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Heat check: Derrick Rose gets his own ‘Bad Boys’

Today’s column from The Daily Journal (Kankakee, Ill.) and The Times (Ottawa, Ill.)

Heat check: Derrick Rose gets his own ‘Bad Boys’

The WISCH LIST

May 28, 2011

Twenty-three years ago, No. 23 became “Michael Jordan.”

But Michael Jordan didn’t yet become a champion.

In 1988, the Chicago Bulls star proved himself officially super as he averaged 35.0 points per game to earn the NBA’s MVP and Defensive Player of the Year honors. In the playoffs, “His Airness” then dashed, dunked and tongue-wagged the Bulls into the Eastern Conference Semifinals.

Where they met the “Bad Boys” of the Detroit Pistons.

And Jordan learned their rules.

The aggressive (and, yes, dirty) Pistons bullied MJ and his inexperienced teammates, winning the series in five games before Detroit rolled on to capture the conference title.

In 1989, the Bulls and the “Bad Boys” clashed once again, this time in the Eastern Conference Finals. And, once again, Jordan tasted bitter defeat as Detroit took the series 4-2 before storming their way to the franchise’s first-ever NBA title.

Come 1990, it was déjà vu all over again for Jordan as the Pistons beat Chicago 4-3 to capture the Eastern Conference championship and repeat with yet another NBA crown.

The next season, however, having suffered enough pain, heartache and frustration, Jordan made like Sir Edmund Hillary in sneakers and finally scaled his own personal Everest. And he did it in delicious fashion, as the Bulls swept the “Bad Boys” to win the 1991 Eastern Conference title and catapult themselves toward the first of six NBA titles.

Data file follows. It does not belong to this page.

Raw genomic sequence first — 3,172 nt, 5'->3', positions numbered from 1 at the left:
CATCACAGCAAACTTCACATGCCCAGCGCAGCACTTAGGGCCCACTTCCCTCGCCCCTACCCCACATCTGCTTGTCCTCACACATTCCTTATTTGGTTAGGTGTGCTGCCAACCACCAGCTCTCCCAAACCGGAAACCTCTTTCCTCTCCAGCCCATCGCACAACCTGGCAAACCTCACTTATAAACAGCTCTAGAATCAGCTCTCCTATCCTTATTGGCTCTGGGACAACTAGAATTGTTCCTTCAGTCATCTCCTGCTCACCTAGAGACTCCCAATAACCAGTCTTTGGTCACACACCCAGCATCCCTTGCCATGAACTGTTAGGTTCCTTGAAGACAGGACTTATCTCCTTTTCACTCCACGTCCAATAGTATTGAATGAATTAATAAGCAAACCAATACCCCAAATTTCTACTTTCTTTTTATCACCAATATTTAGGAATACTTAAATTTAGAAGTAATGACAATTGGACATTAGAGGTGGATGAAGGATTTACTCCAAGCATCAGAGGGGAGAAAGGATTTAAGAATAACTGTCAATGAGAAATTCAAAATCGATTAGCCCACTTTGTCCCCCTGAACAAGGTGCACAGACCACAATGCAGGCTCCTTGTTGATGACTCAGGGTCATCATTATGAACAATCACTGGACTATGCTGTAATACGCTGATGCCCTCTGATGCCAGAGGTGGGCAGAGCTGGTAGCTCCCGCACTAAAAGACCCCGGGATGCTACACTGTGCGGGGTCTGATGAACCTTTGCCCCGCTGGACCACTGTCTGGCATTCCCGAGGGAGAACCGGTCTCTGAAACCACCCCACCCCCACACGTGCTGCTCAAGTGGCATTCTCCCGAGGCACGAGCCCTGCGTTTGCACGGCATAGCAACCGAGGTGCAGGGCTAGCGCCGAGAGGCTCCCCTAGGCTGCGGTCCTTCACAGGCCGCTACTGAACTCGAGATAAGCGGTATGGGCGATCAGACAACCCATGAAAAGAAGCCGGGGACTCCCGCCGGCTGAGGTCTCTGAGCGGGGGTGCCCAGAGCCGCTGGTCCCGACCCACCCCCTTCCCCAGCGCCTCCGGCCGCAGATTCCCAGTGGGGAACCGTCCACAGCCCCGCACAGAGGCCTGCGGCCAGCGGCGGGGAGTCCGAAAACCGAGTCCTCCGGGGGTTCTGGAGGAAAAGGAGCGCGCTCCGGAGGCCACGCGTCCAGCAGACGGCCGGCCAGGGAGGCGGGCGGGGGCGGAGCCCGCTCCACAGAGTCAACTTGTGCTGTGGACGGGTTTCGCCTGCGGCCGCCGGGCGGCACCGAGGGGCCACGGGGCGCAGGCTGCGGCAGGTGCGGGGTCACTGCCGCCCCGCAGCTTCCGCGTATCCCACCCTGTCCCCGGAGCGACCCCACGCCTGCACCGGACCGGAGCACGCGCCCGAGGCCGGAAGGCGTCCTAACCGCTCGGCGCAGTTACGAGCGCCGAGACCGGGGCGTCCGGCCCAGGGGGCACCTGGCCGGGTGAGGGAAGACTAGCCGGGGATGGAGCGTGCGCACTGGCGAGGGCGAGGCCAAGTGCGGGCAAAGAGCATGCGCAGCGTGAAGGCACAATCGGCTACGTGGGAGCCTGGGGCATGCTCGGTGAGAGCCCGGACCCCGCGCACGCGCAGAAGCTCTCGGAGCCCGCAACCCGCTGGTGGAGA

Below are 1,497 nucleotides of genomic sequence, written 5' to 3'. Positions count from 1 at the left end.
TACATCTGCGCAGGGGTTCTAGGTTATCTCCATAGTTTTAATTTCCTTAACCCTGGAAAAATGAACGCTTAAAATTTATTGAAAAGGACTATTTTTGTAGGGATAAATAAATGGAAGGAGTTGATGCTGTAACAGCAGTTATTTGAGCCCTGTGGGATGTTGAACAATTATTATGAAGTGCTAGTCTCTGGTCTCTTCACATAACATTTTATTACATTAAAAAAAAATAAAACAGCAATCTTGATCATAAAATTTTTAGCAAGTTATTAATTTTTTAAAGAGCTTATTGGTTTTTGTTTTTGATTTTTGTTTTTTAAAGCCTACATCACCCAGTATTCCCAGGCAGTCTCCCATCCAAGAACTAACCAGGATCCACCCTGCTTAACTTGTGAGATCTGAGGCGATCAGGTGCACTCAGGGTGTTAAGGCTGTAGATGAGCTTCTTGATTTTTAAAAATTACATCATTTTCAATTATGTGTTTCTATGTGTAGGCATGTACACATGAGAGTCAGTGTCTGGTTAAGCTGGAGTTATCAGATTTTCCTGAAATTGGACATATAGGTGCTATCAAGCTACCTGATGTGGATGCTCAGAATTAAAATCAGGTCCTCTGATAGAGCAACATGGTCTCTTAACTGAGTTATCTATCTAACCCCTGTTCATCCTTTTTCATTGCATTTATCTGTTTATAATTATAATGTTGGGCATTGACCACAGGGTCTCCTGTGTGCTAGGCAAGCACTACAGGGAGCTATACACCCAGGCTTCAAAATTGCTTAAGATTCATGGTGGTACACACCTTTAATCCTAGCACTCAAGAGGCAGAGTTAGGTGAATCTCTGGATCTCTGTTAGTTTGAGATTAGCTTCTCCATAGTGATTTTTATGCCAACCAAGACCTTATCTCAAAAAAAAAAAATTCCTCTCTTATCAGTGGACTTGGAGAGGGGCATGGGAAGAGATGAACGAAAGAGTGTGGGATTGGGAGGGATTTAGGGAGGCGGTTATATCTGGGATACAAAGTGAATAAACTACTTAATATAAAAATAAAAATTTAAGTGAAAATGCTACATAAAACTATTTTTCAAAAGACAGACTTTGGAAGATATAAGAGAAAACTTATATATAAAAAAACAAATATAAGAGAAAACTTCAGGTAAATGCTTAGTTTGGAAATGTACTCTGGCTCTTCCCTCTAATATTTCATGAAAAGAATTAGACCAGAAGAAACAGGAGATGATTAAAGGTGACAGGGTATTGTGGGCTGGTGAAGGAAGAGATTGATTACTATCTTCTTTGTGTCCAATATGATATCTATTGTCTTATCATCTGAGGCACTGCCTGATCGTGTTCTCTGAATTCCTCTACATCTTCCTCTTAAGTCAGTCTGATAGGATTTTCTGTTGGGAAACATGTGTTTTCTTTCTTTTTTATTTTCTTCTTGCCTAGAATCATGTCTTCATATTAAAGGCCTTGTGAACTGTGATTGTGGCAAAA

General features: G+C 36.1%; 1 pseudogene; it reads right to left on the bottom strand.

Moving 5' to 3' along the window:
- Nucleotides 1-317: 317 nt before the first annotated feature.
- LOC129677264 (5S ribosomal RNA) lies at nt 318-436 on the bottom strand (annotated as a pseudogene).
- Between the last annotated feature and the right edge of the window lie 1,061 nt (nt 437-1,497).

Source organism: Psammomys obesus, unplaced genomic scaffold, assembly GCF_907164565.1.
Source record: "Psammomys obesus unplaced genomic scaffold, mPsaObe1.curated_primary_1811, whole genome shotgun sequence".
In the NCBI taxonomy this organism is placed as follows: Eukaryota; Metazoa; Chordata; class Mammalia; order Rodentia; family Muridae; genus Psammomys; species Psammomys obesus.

This past Thursday night, after he crumbled down the stretch in the Bulls’ 83-80 loss to Miami in the deciding Game 5 of the Eastern Conference Finals, Derrick Rose – the Bulls’ first MVP since MJ – sat dejectedly in the interview room at the United Center.

“At the end, it’s on me,” he told the horde of reporters. “Everything is on me. Turnovers. Missed shots. Fouls. If anything, learn from it. That’s all I can do right now.”

And here’s what we should learn from this blistering series loss to the Heat:

Derrick Rose needs his “Bad Boys.”

And Chicago does, too.

Let’s be honest, since Michael Jordan retired from the Bulls in 1998, pro basketball hasn’t existed in Chicago. Not really. Certainly not in the way it once did.

But, this season, with Rose emerging as one of the game’s greats and LeBron James, Dwyane Wade and Chris Bosh galloping through the playoffs clad in black hats – and black jerseys – things have suddenly become interesting again.
With Bulls-Heat, we have the makings of the next great NBA rivalry. And now it’s up to Rose to find a way to conquer the King.

In an old Nike commercial entitled “Rise” (watch the Jordan-LeBron James mash-up here), Michael Jordan narrates as images from his youth flash across the screen. He says, “Maybe it’s my fault. Maybe I led you to believe it was easy, when it wasn’t. Maybe I made you think my highlights started at the free throw line and not in the gym.

“Maybe I made you think every shot I took was a game-winner. That my game was built on flash and not fire. Maybe it’s my fault that you didn’t see that failure gave me strength; that my pain was my motivation. Maybe I led you to believe that basketball was a God-given gift and not something I worked for – every single day of my life. Maybe I destroyed the game …

“Or maybe you’re just making excuses.”

After failing against Miami, Rose offered no excuses. And now we can clearly see what his future promises.

Yes, Derrick Rose needed his “Bad Boys.”

Now, let’s get him his “Scottie Pippen,” too.

Before he became a six-time champ, Michael Jordan had to first conquer the 'Bad Boys.'
Before he became a six-time champ, Michael Jordan had to first conquer the 'Bad Boys.'